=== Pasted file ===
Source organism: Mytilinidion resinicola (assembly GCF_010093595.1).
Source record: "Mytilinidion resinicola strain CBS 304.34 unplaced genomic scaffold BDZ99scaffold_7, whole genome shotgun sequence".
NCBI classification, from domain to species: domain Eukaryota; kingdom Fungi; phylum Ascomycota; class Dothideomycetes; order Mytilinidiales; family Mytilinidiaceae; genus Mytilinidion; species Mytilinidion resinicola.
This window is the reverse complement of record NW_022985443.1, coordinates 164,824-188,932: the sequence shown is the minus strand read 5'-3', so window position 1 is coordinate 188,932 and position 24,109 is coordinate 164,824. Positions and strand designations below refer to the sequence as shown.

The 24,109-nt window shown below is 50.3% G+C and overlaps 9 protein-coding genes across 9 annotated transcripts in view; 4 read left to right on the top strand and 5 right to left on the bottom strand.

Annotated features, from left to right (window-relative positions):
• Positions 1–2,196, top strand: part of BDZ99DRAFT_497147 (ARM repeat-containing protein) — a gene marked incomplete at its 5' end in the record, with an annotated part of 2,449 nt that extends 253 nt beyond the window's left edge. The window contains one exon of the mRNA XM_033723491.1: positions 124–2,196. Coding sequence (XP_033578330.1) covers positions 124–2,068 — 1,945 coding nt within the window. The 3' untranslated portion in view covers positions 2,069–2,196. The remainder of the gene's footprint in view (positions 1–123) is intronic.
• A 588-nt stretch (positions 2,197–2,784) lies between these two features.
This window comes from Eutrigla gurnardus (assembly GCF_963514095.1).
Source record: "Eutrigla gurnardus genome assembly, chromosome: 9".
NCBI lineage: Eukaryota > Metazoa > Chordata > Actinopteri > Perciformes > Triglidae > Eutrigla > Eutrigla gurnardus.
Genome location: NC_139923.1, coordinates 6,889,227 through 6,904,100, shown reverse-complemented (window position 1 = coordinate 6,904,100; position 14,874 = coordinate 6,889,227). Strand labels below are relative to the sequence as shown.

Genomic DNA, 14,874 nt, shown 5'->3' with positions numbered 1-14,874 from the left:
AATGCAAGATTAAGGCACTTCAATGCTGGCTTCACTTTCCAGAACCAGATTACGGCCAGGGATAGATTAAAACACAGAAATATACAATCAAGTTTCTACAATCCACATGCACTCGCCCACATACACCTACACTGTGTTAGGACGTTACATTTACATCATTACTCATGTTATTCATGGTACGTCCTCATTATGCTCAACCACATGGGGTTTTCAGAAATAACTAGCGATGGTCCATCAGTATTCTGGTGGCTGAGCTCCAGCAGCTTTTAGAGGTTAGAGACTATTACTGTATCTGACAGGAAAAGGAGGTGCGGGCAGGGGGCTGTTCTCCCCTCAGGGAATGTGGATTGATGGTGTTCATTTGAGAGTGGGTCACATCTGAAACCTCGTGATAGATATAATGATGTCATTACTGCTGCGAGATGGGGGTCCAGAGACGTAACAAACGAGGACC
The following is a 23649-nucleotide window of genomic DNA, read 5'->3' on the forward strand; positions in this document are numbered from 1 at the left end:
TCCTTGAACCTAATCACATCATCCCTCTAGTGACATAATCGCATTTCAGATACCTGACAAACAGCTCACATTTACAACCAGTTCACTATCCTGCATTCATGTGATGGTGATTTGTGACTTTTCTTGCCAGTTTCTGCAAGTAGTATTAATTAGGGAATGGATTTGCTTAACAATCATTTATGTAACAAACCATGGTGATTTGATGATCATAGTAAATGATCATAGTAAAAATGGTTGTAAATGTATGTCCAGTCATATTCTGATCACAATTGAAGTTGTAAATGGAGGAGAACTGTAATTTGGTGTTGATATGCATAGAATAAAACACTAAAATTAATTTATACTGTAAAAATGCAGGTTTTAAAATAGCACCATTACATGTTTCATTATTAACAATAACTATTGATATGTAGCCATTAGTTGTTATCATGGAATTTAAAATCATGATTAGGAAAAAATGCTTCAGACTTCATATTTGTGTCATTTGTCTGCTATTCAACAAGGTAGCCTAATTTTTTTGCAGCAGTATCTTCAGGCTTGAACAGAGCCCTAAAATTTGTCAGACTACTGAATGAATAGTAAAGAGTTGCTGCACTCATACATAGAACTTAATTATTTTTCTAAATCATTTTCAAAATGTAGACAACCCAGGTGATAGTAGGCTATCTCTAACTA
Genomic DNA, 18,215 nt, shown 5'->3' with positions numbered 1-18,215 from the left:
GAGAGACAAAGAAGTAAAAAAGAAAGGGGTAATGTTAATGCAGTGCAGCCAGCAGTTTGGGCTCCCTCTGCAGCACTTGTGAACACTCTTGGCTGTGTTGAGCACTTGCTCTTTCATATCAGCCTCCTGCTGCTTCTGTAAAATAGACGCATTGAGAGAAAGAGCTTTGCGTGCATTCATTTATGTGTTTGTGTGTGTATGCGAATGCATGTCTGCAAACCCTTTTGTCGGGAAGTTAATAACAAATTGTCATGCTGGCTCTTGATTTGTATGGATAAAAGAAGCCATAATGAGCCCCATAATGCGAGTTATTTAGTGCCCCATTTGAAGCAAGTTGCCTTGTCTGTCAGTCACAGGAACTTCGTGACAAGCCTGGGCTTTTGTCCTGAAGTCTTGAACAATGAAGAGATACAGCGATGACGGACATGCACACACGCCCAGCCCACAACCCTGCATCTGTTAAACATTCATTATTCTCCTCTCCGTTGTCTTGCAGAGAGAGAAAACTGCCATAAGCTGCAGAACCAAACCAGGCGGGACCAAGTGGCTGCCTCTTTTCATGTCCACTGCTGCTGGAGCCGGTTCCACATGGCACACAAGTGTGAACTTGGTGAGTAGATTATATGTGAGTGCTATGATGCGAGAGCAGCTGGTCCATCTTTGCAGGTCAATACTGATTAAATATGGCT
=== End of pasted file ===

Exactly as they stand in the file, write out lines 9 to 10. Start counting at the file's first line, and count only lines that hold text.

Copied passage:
This window comes from Eutrigla gurnardus (assembly GCF_963514095.1).
Source record: "Eutrigla gurnardus genome assembly, chromosome: 9".